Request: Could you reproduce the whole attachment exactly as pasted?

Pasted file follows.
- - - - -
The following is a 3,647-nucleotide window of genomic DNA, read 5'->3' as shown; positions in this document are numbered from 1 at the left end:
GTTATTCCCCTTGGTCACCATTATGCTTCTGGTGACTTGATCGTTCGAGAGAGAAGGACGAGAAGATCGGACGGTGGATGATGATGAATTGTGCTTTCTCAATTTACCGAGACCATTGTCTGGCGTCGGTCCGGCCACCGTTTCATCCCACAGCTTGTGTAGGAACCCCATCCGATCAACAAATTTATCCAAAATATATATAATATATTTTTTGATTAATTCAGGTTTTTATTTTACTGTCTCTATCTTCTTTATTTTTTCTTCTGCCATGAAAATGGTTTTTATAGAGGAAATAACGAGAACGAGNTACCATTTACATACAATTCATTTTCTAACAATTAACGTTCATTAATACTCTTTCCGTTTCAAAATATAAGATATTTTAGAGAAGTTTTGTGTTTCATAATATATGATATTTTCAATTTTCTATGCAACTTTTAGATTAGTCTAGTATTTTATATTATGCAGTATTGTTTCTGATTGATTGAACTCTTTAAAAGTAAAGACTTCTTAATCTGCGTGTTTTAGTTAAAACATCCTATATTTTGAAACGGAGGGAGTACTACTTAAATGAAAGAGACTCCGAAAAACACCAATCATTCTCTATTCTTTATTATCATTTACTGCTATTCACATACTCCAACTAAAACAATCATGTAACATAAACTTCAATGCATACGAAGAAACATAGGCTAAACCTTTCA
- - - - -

The following is a 3,647-nucleotide window of genomic DNA, read 5'->3' as shown; positions in this document are numbered from 1 at the left end:
GTTATTCCCCTTGGTCACCATTATGCTTCTGGTGACTTGATCGTTCGAGAGAGAAGGACGAGAAGATCGGACGGTGGATGATGATGAATTGTGCTTTCTCAATTTACCGAGACCATTGTCTGGCGTCGGTCCGGCCACCGTTTCATCCCACAGCTTGTGTAGGAACCCCATCCGATCAACAAATTTATCCAAAATATATATAATATATTTTTTGATTAATTCAGGTTTTTATTTTACTGTCTCTATCTTCTTTATTTTTTCTTCTGCCATGAAAATGGTTTTTATAGAGGAAATAACGAGAACGAGNTACCATTTACATACAATTCATTTTCTAACAATTAACGTTCATTAATACTCTTTCCGTTTCAAAATATAAGATATTTTAGAGAAGTTTTGTGTTTCATAATATATGATATTTTCAATTTTCTATGCAACTTTTAGATTAGTCTAGTATTTTATATTATGCAGTATTGTTTCTGATTGATTGAACTCTTTAAAAGTAAAGACTTCTTAATCTGCGTGTTTTAGTTAAAACATCCTATATTTTGAAACGGAGGGAGTACTACTTAAATGAAAGAGACTCCGAAAAACACCAATCATTCTCTATTCTTTATTATCATTTACTGCTATTCACATACTCCAACTAAAACAATCATGTAACATAAACTTCAATGCATACGAAGAAACATAGGCTAAACCTTTCA